WASHINGTON, DC – The Distilled Spirits Council (DISCUS) today welcomed the World Trade Organization’s (WTO) final ruling that the Philippines’ excise tax on distilled spirits is discriminatory and in violation of WTO rules. Further, DISCUS urged the Philippine government to revise its excise tax structure immediately to comply with the ruling.
“The Philippines’ excise tax system is a textbook case of discrimination against imported products,” said DISCUS President Peter Cressy, pointing out that the Philippines levy a tax on imported spirits up to 43 times greater than on domestically-produced spirits. “With a trade barrier of that magnitude, it is no wonder that U.S. spirits have barely made a dent in the nearly $3.4 billion Philippines spirits market. We urge the Philippines to take immediate steps to bring its tax system into compliance with WTO rules and replace its current regime with a fair, non-discriminatory excise tax system.”
The decision represents the final stage before the WTO adopts the findings of the U.S. government’s formal challenge of the Philippines’ discriminatory excise tax system for spirits. The U.S. launched a formal challenge in January 2010. In August 2011, a WTO dispute settlement panel ruled that the Philippines’ excise tax regime violated fundamental WTO rules which prohibit discriminatory treatment of imports. Today’s ruling by the WTO Appellate Body unequivocally affirmed the panel’s ruling and rejected the Philippines’ appeal.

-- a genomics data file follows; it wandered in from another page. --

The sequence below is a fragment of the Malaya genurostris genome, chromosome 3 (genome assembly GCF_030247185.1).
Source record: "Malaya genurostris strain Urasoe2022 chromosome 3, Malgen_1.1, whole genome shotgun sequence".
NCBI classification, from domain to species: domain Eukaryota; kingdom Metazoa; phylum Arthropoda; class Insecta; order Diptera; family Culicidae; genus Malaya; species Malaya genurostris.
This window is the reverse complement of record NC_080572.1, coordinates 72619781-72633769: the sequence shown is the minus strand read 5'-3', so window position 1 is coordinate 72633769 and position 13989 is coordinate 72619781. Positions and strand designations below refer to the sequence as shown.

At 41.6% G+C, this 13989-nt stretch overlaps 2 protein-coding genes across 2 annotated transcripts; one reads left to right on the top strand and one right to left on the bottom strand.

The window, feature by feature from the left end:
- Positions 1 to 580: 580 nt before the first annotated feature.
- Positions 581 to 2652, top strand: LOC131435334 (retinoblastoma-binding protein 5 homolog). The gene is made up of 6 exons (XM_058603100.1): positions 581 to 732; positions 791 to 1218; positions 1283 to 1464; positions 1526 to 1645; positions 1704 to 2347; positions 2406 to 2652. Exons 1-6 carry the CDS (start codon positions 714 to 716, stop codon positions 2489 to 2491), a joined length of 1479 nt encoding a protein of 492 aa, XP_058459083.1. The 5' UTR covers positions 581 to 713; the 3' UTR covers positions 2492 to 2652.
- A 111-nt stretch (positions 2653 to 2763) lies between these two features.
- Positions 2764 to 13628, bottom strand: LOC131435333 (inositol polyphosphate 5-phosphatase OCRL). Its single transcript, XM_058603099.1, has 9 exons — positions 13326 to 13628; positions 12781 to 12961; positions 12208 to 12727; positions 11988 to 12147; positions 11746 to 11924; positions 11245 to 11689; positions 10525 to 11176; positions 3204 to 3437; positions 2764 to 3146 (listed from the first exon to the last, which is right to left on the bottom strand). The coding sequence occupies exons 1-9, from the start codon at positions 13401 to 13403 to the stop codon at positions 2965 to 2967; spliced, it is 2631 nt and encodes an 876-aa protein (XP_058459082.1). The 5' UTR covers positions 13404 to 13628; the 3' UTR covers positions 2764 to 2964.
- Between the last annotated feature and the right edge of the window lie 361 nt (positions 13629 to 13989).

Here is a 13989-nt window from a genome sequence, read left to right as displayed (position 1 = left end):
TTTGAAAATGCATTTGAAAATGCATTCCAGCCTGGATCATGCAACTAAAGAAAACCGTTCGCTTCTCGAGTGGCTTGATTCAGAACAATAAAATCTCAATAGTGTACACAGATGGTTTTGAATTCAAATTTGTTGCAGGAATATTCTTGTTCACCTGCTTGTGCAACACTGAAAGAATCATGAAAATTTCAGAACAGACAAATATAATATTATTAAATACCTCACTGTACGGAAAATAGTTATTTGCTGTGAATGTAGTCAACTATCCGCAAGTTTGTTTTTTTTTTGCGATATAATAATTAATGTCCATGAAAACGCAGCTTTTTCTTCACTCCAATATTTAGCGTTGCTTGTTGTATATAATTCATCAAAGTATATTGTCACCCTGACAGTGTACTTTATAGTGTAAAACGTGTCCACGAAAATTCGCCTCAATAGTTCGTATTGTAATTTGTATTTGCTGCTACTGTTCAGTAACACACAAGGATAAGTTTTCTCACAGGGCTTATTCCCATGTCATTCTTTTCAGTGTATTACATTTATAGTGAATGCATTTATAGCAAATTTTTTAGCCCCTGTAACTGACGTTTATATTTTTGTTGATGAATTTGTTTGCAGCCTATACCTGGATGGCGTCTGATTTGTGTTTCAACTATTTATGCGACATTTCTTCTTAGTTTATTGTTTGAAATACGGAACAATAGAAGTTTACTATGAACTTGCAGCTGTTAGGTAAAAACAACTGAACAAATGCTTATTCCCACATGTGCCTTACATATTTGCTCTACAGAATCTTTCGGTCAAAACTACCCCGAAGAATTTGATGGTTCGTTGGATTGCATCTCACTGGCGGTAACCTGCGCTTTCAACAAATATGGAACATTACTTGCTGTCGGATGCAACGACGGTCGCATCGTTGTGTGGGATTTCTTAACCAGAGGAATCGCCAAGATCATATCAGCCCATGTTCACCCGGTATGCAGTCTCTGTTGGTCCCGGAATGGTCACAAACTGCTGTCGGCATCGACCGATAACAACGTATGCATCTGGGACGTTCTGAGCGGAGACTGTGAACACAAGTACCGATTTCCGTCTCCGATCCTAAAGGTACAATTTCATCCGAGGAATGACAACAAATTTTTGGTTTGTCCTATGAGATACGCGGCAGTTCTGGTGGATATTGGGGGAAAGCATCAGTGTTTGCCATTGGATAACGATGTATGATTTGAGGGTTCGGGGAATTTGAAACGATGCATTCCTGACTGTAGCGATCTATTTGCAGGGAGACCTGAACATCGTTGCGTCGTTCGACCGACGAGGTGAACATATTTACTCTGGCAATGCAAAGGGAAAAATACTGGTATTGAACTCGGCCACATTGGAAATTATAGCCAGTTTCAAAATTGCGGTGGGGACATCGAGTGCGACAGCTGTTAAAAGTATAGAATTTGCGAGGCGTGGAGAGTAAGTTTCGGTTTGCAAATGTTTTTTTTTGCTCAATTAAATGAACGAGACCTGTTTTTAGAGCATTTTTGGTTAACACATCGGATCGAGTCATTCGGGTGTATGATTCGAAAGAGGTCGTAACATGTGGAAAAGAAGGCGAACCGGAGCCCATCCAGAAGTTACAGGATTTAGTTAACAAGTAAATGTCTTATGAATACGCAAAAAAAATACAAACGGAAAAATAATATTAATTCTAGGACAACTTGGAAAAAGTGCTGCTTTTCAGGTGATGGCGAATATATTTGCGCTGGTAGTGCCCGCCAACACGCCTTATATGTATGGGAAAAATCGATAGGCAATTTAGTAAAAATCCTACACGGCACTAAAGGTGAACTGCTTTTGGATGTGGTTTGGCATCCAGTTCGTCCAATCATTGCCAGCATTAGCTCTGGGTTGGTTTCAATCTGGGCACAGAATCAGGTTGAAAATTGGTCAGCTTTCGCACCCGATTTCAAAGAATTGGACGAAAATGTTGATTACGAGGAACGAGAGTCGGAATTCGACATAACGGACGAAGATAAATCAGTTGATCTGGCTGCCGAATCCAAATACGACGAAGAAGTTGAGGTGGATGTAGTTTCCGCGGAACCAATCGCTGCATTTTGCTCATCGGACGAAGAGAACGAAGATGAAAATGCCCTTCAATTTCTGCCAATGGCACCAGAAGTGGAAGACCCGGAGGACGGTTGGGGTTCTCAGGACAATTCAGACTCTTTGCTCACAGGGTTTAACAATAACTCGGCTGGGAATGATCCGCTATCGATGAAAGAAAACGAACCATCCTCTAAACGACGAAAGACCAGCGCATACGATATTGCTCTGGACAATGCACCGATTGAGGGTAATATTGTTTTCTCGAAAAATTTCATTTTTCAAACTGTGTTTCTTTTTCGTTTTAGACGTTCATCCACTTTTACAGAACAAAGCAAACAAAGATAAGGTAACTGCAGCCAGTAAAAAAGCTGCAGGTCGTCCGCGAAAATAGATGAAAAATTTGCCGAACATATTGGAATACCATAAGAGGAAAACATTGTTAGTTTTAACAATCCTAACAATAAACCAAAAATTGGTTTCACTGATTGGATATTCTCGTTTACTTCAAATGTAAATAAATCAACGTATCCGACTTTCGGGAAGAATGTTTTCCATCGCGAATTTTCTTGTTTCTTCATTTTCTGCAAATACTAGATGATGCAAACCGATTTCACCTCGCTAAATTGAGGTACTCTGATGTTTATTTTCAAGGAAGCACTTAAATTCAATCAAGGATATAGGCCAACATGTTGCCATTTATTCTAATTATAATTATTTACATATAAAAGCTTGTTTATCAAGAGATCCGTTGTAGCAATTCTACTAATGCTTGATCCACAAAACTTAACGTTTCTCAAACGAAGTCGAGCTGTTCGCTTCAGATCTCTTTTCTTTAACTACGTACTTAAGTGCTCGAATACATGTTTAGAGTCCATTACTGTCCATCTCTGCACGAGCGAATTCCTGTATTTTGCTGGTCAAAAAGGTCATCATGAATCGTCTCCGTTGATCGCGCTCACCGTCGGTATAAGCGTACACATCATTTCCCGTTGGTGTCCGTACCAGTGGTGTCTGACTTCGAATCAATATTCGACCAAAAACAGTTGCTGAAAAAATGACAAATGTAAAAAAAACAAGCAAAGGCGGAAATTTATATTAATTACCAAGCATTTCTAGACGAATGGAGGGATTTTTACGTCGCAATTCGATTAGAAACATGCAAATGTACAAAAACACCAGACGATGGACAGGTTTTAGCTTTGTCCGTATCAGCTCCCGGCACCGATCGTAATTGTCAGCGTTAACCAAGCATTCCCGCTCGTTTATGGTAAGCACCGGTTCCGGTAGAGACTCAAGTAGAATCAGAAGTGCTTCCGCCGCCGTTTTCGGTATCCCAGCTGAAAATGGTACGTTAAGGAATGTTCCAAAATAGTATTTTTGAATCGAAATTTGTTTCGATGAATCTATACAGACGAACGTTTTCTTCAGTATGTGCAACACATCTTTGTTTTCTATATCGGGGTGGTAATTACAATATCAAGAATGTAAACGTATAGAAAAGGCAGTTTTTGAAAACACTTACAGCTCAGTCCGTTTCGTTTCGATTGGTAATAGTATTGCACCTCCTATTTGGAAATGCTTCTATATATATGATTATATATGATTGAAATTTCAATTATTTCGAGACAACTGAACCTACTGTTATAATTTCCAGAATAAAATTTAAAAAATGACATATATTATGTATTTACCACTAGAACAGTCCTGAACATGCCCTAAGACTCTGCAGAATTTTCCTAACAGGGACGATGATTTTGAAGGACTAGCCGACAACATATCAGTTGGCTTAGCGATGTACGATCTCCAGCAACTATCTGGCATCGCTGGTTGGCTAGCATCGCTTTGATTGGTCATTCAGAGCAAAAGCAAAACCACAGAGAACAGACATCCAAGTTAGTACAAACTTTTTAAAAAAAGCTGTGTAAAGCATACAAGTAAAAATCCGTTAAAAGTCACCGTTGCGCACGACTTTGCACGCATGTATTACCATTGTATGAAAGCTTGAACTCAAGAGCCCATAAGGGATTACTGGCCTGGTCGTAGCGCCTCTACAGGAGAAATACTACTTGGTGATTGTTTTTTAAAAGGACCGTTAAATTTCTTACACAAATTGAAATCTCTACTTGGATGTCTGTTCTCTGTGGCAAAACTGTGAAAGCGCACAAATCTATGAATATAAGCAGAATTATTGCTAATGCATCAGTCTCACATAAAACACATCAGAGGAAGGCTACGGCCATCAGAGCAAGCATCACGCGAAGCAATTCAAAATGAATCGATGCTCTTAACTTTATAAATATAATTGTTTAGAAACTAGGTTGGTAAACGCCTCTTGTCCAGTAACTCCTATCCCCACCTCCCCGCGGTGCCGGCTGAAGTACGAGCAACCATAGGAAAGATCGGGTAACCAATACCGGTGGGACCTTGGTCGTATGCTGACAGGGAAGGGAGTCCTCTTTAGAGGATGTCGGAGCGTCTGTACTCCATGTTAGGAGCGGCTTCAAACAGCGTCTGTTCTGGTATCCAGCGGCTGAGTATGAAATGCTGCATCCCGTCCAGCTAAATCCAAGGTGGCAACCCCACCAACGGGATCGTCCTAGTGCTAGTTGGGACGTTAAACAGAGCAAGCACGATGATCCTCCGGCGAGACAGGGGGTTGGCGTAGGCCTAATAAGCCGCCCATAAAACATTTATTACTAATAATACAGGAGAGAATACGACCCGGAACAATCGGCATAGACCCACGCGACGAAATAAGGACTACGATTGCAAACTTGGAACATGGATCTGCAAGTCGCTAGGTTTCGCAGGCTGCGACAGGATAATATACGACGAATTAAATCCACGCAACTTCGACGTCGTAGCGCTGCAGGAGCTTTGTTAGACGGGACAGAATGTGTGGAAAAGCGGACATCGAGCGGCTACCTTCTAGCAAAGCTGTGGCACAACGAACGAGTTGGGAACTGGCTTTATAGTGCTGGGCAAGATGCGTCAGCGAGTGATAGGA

“We are extremely grateful to Ambassador Kirk and his team at the United States Trade Representative for their efforts to resolve this dispute,” Cressy said. “We will continue to work closely with the U.S. government to ensure that the Philippines fully abides by the WTO ruling.”
According to DISCUS, U.S. distilled spirits exports to the Philippines were valued at just $997,000 (FAS export value) in 2010. In the first nine months of 2011, U.S. spirits exports to the Philippines declined 28 percent over the same period in 2010. Worldwide, U.S. spirits exports exceeded $1 billion in 2010 for the fourth consecutive year and are up nearly 17 percent for the first ten months of 2011.